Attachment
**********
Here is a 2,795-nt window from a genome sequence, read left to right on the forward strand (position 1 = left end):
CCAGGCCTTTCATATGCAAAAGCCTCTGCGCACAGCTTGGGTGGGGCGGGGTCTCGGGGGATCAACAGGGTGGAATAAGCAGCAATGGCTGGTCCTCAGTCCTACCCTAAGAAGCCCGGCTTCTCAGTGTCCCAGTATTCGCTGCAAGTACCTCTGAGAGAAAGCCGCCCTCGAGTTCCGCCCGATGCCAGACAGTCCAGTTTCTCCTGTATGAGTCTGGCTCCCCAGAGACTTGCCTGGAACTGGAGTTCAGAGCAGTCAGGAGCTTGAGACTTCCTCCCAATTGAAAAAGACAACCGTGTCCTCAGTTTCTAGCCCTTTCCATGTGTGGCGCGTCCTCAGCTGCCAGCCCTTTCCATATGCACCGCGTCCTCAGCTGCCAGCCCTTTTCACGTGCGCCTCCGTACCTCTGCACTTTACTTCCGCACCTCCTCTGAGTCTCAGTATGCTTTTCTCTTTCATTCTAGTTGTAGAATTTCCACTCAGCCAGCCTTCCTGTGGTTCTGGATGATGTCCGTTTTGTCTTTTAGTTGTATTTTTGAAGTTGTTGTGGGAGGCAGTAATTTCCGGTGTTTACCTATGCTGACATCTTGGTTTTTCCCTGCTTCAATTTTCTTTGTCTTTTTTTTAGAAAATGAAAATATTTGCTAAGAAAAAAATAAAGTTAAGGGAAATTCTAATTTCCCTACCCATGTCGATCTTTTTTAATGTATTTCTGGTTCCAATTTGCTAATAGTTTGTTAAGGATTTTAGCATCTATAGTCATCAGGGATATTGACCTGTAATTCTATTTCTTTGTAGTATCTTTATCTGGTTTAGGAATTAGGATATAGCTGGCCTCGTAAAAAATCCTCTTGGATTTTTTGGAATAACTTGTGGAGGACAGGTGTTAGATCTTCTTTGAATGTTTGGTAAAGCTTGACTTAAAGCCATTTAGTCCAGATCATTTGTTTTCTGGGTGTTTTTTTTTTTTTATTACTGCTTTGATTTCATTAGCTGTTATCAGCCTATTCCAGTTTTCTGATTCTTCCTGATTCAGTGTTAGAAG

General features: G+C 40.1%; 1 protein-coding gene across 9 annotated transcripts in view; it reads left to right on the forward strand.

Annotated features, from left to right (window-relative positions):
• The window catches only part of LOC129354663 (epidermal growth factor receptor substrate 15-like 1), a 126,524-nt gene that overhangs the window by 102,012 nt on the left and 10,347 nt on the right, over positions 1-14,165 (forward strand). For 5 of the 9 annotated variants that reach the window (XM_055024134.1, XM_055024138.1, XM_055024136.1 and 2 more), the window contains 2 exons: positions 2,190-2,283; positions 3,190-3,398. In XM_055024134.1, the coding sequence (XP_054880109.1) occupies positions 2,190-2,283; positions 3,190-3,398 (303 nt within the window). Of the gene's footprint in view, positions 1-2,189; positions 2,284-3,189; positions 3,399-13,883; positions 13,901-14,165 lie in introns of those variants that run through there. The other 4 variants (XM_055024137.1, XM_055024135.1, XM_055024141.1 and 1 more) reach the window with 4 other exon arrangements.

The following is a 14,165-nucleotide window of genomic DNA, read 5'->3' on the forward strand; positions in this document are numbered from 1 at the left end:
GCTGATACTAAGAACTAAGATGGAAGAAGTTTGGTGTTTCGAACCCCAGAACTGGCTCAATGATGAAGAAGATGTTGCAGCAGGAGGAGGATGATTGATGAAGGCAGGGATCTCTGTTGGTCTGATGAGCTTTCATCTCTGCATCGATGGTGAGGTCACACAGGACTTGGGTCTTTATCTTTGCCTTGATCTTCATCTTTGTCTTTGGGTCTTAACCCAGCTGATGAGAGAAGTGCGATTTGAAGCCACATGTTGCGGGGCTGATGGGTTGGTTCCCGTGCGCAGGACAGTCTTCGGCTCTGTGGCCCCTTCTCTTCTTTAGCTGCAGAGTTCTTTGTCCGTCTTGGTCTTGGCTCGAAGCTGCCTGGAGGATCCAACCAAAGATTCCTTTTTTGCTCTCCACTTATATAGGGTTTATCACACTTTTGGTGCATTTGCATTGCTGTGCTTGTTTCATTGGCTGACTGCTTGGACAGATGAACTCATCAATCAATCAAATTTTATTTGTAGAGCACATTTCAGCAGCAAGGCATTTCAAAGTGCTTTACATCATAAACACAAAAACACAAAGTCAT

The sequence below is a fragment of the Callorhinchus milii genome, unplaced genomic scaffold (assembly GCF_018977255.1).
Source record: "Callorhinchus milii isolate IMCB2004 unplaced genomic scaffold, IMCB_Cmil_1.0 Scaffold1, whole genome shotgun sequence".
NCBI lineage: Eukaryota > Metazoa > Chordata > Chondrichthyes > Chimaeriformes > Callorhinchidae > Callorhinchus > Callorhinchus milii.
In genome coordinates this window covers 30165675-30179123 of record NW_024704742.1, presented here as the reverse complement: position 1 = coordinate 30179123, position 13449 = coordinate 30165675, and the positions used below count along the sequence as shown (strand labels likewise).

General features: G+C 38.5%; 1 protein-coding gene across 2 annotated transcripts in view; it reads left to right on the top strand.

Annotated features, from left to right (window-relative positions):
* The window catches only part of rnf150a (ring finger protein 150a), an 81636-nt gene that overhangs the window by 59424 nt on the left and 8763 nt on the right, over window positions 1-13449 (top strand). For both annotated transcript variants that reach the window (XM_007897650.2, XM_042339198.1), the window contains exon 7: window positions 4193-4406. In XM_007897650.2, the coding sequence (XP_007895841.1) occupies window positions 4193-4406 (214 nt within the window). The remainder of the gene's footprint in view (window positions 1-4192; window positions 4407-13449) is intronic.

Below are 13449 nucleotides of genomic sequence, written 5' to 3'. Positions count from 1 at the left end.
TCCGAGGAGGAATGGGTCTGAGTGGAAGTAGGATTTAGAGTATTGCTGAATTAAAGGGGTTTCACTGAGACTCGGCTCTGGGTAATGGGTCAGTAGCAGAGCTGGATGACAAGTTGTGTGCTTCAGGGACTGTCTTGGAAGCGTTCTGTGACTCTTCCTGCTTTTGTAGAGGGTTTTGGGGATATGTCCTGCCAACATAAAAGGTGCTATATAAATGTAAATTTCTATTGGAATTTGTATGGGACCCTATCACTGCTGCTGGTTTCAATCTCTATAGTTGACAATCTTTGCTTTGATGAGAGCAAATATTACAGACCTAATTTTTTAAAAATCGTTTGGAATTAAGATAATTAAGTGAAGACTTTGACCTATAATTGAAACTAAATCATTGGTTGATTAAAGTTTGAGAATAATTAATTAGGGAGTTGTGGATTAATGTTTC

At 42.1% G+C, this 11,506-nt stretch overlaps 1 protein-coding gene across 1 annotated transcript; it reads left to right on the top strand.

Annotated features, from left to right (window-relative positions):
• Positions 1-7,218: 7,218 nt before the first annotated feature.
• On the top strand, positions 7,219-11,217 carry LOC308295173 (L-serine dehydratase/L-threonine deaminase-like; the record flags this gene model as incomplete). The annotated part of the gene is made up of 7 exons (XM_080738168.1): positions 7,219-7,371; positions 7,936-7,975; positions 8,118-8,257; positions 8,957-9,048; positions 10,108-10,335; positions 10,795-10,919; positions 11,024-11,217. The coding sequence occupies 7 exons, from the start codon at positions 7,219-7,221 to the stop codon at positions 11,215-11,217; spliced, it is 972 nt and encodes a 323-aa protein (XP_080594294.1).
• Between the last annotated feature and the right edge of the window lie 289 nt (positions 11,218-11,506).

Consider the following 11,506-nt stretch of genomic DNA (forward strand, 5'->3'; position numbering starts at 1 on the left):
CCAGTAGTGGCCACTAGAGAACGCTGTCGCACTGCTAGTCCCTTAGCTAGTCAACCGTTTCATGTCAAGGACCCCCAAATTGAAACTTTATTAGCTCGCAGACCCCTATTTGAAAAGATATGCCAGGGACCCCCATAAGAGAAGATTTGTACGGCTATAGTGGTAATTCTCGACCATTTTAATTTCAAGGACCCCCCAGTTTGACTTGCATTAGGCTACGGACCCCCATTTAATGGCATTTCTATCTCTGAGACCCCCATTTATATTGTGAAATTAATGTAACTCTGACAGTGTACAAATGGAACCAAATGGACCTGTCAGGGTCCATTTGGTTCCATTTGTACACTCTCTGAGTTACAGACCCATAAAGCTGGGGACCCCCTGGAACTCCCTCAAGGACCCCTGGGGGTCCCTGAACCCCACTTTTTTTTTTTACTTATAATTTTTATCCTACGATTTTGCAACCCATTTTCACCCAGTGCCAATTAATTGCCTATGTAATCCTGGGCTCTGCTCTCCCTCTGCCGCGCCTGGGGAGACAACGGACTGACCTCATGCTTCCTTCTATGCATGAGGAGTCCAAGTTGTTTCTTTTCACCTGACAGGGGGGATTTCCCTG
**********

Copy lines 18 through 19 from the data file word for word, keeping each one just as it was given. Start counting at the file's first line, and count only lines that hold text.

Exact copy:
Annotated features, from left to right (window-relative positions):
• Positions 1-7,218: 7,218 nt before the first annotated feature.